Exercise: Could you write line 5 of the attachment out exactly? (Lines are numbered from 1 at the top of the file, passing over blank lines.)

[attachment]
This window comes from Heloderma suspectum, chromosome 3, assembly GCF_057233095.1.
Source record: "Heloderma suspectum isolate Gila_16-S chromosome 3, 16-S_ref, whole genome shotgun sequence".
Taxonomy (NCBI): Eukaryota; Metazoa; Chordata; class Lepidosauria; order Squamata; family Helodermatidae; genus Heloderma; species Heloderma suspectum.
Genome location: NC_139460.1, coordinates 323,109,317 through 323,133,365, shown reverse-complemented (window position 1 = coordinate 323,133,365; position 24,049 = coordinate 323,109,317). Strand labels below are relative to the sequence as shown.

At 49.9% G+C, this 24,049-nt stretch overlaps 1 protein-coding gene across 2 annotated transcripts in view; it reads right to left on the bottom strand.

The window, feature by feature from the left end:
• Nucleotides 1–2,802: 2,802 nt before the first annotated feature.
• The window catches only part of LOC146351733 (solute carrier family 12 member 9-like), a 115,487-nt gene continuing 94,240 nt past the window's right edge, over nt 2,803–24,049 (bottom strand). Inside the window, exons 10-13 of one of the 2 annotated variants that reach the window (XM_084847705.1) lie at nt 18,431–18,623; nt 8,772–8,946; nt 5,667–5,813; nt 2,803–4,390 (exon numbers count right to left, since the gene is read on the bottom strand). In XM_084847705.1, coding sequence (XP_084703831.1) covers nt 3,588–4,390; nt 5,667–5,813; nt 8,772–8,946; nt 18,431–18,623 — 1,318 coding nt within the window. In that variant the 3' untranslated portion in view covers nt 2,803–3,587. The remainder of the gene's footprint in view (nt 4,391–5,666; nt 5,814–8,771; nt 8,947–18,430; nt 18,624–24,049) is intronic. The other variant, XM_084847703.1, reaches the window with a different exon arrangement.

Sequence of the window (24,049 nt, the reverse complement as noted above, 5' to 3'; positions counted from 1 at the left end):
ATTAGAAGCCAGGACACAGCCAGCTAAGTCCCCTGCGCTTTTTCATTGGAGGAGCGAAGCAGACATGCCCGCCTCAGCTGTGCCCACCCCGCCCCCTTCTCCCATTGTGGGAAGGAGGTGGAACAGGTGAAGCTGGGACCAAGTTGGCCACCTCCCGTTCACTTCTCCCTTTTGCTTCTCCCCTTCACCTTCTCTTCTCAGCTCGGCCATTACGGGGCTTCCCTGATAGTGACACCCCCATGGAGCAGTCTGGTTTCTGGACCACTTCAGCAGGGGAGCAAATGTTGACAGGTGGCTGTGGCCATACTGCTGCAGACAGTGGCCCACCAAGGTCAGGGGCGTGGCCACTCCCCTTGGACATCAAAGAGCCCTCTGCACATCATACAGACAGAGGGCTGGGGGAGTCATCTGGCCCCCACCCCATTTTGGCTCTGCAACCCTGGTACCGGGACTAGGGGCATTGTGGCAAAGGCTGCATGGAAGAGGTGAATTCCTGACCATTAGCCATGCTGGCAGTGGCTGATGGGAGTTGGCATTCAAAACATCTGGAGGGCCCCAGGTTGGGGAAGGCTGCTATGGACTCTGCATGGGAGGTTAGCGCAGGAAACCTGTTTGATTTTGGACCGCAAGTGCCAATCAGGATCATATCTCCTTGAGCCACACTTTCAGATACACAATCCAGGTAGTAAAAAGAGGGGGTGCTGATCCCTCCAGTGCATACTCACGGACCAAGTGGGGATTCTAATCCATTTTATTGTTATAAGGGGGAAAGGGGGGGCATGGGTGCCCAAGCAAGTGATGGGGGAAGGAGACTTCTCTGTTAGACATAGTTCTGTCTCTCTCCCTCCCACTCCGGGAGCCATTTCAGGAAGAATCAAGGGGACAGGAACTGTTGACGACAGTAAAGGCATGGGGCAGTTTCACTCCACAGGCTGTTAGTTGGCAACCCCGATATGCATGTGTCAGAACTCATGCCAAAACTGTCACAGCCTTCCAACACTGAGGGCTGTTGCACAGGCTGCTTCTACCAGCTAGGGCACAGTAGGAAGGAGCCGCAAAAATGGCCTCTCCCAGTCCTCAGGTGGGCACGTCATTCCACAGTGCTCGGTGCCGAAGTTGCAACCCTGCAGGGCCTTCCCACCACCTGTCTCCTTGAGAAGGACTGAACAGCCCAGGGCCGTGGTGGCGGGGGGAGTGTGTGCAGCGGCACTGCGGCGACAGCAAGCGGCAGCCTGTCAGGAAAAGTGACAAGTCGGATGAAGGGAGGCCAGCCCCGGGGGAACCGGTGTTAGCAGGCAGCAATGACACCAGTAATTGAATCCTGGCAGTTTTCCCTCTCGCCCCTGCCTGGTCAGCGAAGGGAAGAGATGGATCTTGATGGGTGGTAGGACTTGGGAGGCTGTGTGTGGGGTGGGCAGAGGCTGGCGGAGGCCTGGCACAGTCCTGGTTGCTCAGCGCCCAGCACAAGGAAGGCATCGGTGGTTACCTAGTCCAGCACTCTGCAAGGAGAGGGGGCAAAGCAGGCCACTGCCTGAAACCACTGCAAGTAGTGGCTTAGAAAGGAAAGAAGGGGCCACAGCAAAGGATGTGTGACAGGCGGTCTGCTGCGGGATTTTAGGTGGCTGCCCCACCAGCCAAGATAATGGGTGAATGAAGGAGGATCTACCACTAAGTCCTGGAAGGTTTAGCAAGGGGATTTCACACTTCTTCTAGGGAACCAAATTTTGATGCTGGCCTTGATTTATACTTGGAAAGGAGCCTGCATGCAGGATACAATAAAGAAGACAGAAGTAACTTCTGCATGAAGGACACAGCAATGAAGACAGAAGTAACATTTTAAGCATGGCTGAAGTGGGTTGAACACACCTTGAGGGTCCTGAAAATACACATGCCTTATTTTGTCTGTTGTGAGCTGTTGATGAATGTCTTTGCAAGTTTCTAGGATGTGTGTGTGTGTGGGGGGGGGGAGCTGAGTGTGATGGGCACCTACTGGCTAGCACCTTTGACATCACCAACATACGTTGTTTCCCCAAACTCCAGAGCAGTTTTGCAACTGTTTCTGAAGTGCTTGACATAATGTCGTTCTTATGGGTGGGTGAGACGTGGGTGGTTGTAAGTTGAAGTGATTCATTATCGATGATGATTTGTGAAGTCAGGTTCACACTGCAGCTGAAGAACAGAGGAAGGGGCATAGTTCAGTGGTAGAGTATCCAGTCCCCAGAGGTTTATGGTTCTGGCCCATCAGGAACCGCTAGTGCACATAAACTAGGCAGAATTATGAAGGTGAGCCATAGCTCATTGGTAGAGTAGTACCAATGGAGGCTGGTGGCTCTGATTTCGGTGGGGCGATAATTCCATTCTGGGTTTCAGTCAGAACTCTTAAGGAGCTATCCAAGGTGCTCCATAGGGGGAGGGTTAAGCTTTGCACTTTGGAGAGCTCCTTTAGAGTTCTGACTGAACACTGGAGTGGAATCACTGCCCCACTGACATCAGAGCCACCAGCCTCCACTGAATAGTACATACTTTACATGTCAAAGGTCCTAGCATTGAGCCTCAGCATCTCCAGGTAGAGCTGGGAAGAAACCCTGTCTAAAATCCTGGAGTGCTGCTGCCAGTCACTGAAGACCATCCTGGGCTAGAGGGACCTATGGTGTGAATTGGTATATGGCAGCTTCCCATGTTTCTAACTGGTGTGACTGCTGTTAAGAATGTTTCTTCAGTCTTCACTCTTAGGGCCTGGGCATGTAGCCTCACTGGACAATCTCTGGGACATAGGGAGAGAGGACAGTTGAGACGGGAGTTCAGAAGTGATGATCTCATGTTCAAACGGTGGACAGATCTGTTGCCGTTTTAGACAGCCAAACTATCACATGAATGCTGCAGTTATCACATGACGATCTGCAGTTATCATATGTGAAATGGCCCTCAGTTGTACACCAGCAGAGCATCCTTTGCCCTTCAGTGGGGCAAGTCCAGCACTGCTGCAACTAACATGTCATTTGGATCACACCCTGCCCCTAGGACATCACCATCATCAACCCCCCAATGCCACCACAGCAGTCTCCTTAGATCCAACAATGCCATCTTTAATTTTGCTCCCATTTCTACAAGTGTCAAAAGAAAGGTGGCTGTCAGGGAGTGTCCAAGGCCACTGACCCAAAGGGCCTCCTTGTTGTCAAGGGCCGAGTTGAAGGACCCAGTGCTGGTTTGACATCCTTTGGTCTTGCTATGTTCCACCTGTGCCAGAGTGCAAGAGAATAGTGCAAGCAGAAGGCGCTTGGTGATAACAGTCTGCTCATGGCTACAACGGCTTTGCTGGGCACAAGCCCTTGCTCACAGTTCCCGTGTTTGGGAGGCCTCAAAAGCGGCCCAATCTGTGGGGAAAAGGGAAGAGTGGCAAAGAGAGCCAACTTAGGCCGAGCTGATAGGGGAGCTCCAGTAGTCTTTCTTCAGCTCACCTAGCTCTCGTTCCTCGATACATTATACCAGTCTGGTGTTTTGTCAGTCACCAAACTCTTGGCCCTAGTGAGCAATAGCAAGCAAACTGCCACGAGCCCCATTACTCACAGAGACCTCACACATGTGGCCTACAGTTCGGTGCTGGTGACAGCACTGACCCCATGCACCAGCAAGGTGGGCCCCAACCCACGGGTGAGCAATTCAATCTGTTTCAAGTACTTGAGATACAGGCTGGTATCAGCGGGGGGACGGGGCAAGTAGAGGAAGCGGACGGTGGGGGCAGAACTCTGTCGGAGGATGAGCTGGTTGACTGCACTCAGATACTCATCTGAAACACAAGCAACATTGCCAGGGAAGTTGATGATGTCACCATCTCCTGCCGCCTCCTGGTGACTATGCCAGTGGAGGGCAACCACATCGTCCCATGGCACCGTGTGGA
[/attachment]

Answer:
At 49.9% G+C, this 24,049-nt stretch overlaps 1 protein-coding gene across 2 annotated transcripts in view; it reads right to left on the bottom strand.